×
Hygge in the Summertime

Hygge in the Summertime



For a cozy introvert like me who loves nothing more than wrapping myself in the sweet warmth of autumn's lush invitation to snuggle close with all the comforting, soul-nurturing things, I usually find summer a bit jarring to the senses. 


It's bright and hot. I'm sensitive to the heat and have struggled at times to press into joy during the sweltering days of July and August, especially here in the South. But as I work on the interior of things, such as gratitude and peace in the steam and sweat, I'm finding ways to include the spirit of hygge in my life and home. 

The art of Hygge (pronounced "hoo-gah") is the intentional cultivation of holistic warmth and comfort for body and soul during the darkest time of the year. A journalist from the UK writes, “...hygge is so hallowed in Denmark that it’s also considered a cure for the common cold or flu, with doctors regularly prescribing “tea and hygge” in lieu of Lemsip (hardy Vikings don’t do over-the-counter medicines). Danes will even hygge on the move: I once passed a camper van on the motorway with lighted candles in the windows (this is probably illegal, but Danes aren’t too hung up on health and safety: see “hardy Vikings”).”—Helen Russell

A Danish woman comments: “Hygge is a deep sense of cosy that can originate from many different sources. Here is a good example from my life—a cloudy winter Sunday morning at the country house, fire in the stove and 20 candles lit to dispel the gloom. My husband, puppy and I curled up on our sheepskins wearing felt slippers, warm snuggly clothes and hands clasped around hot mugs of tea. A full day ahead with long walks on the cold beach, back for pancake lunch, reading, more snuggling, etc. This is a very hyggligt day. In the US, one might grab a cup of coffee to go, or sit in a cafe looking at a laptop. Hygge is a bit more ritualized. Here in DK, a cup of coffee is more likely to take a lot more time, involve conversation and a couch.”—Natasha Husted

Traditional hygge

There are few pleasures in life that compare to snuggling with loved ones by the fireside, fingers wrapped around a mug of rich Masala chai, toes tucked into something soft and warm. This is hygge, but hygge itself is virtually impossible to define. It includes a sense of togetherness, of sacred, of finding beauty, of creating home, of connection—or, to me, a nourishing of the soul during a season of immense cold and dark. Before knowing hygge was a “thing” I found great solace in creating it my own way—softening the lights, layering my home with soft blankets, thoughtfully placing candles, sliding a squash into the oven to roast and surround us with mouthwatering, sweet warmth. Or through journaling, writing love letters or snuggling with coffee and conversation with a dear friend. It's such a warm, full-bodied embrace of what is; being the one to slip comfort into uncomfortable. It is living beauty which fills the senses and sustains the heart. It is a deep sigh saying, “It is well with my soul.”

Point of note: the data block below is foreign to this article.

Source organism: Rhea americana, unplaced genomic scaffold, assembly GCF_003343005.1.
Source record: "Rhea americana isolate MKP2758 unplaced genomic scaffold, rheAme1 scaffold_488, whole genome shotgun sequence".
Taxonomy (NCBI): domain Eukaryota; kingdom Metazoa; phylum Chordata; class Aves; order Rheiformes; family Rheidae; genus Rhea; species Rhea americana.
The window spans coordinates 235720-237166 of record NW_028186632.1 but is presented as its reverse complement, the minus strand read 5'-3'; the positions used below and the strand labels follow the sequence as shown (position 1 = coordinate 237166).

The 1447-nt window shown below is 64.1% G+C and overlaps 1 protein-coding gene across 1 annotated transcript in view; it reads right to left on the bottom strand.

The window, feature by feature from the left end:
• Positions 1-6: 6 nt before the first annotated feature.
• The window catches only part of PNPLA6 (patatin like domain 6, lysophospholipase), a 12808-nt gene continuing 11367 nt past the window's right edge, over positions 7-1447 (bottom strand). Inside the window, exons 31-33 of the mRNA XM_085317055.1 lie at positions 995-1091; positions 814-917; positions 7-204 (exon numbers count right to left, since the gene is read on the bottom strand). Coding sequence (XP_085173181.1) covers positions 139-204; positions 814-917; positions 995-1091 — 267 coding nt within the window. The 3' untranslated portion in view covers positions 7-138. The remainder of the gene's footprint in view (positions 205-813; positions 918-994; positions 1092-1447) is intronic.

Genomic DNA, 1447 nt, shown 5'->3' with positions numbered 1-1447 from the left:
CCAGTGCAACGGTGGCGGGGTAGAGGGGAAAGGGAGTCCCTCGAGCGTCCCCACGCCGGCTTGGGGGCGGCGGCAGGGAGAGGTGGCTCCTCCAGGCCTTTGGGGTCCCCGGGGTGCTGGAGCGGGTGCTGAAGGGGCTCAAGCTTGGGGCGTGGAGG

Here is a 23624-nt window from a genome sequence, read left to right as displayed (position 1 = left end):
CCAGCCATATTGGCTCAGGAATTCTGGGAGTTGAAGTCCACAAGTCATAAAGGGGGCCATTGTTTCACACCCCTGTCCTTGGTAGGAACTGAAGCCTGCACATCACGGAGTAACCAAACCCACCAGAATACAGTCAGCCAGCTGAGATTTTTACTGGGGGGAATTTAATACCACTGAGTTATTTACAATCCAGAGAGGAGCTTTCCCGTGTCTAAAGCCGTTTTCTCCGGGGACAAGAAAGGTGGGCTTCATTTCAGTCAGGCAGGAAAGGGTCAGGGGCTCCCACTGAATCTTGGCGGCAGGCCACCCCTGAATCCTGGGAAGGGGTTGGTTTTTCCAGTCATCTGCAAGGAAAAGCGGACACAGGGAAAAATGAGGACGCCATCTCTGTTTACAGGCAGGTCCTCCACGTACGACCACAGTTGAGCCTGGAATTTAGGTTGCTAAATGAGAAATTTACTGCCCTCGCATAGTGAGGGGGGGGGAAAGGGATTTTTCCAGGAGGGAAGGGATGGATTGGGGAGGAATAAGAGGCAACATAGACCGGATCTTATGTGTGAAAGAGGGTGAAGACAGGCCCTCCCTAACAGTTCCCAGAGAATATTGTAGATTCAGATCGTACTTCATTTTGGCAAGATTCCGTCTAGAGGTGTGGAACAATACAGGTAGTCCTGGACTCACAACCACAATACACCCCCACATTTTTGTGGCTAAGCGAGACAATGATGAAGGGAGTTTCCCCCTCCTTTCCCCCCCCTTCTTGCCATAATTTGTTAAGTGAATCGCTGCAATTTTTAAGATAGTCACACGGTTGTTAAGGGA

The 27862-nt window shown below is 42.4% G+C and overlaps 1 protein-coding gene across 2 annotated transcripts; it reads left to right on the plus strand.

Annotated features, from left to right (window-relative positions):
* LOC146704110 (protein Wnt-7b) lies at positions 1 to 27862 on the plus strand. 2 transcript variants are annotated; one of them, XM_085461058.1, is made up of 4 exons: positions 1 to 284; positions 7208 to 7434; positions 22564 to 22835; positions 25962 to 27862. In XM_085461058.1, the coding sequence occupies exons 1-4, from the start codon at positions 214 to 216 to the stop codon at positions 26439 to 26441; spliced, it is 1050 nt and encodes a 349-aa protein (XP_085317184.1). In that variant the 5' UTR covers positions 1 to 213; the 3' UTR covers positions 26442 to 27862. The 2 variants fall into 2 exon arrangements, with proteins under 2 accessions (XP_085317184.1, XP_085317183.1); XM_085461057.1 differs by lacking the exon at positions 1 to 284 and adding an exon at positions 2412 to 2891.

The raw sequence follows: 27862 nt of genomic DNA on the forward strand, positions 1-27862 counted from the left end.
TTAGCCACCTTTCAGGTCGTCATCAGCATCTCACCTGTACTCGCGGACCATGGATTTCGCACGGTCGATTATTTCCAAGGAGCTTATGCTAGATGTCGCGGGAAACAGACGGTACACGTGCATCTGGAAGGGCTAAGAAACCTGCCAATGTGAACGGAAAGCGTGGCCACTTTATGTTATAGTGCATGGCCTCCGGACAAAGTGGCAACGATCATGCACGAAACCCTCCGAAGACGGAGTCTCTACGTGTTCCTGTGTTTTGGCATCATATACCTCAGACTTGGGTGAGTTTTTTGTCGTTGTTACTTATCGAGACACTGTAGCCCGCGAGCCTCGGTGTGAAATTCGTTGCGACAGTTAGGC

Bringing hygge into summertime

While nothing will replace the loveliness of traditional hygge, as the artist and maker of my home, I get to be creative with how I cultivate the same sort of ambiance despite the summer heat. This includes simple little touches and rituals that invite a pause for some spaciousness and rest, a beckoning to slow down, a call to presence. How counter-cultural this is to my initial instincts! I want to run away, to complain, to resist the brightness and heat. But to be honest, there is a kind of surrender that comes with this and hopefully, a little spiritual growth too. Because pressing into discomfort while learning to be thankful, gracious and patient is a growth-making opportunity.